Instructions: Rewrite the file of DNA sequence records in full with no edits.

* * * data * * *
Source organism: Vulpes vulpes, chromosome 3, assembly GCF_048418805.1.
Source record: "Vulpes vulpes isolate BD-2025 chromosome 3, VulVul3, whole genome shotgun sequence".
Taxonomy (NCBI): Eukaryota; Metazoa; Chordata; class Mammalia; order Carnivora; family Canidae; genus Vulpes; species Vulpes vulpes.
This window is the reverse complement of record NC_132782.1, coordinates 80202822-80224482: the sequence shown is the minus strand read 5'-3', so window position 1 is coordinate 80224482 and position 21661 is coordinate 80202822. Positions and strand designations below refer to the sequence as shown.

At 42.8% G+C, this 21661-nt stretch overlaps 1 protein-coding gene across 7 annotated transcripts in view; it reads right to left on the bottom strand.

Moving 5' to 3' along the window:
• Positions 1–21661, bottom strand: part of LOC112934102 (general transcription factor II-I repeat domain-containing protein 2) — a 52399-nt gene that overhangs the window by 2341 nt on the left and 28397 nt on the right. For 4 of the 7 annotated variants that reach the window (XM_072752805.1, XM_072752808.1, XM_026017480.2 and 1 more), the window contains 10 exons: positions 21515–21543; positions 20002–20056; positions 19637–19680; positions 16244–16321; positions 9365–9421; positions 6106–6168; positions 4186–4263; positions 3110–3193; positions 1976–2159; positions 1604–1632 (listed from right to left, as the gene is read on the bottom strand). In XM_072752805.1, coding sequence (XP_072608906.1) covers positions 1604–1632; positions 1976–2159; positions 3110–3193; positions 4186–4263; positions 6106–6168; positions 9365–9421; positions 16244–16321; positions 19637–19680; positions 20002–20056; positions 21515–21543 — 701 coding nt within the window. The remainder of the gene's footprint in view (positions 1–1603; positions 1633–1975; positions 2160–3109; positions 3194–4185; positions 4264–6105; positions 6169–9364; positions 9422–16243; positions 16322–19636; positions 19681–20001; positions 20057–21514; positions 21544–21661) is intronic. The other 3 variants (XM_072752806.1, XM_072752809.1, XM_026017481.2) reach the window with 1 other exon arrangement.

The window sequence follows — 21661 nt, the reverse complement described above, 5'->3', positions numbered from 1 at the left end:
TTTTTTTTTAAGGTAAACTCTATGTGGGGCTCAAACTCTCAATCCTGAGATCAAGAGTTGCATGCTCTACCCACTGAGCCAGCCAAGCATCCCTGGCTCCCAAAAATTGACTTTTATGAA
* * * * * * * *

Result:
Source organism: Vulpes vulpes, chromosome 3, assembly GCF_048418805.1.
Source record: "Vulpes vulpes isolate BD-2025 chromosome 3, VulVul3, whole genome shotgun sequence".
Taxonomy (NCBI): Eukaryota; Metazoa; Chordata; class Mammalia; order Carnivora; family Canidae; genus Vulpes; species Vulpes vulpes.
This window is the reverse complement of record NC_132782.1, coordinates 80202822-80224482: the sequence shown is the minus strand read 5'-3', so window position 1 is coordinate 80224482 and position 21661 is coordinate 80202822. Positions and strand designations below refer to the sequence as shown.

At 42.8% G+C, this 21661-nt stretch overlaps 1 protein-coding gene across 7 annotated transcripts in view; it reads right to left on the bottom strand.

Moving 5' to 3' along the window:
• Positions 1–21661, bottom strand: part of LOC112934102 (general transcription factor II-I repeat domain-containing protein 2) — a 52399-nt gene that overhangs the window by 2341 nt on the left and 28397 nt on the right. For 4 of the 7 annotated variants that reach the window (XM_072752805.1, XM_072752808.1, XM_026017480.2 and 1 more), the window contains 10 exons: positions 21515–21543; positions 20002–20056; positions 19637–19680; positions 16244–16321; positions 9365–9421; positions 6106–6168; positions 4186–4263; positions 3110–3193; positions 1976–2159; positions 1604–1632 (listed from right to left, as the gene is read on the bottom strand). In XM_072752805.1, coding sequence (XP_072608906.1) covers positions 1604–1632; positions 1976–2159; positions 3110–3193; positions 4186–4263; positions 6106–6168; positions 9365–9421; positions 16244–16321; positions 19637–19680; positions 20002–20056; positions 21515–21543 — 701 coding nt within the window. The remainder of the gene's footprint in view (positions 1–1603; positions 1633–1975; positions 2160–3109; positions 3194–4185; positions 4264–6105; positions 6169–9364; positions 9422–16243; positions 16322–19636; positions 19681–20001; positions 20057–21514; positions 21544–21661) is intronic. The other 3 variants (XM_072752806.1, XM_072752809.1, XM_026017481.2) reach the window with 1 other exon arrangement.

The window sequence follows — 21661 nt, the reverse complement described above, 5'->3', positions numbered from 1 at the left end:
TTTTTTTTTAAGGTAAACTCTATGTGGGGCTCAAACTCTCAATCCTGAGATCAAGAGTTGCATGCTCTACCCACTGAGCCAGCCAAGCATCCCTGGCTCCCAAAAATTGACTTTTATGAA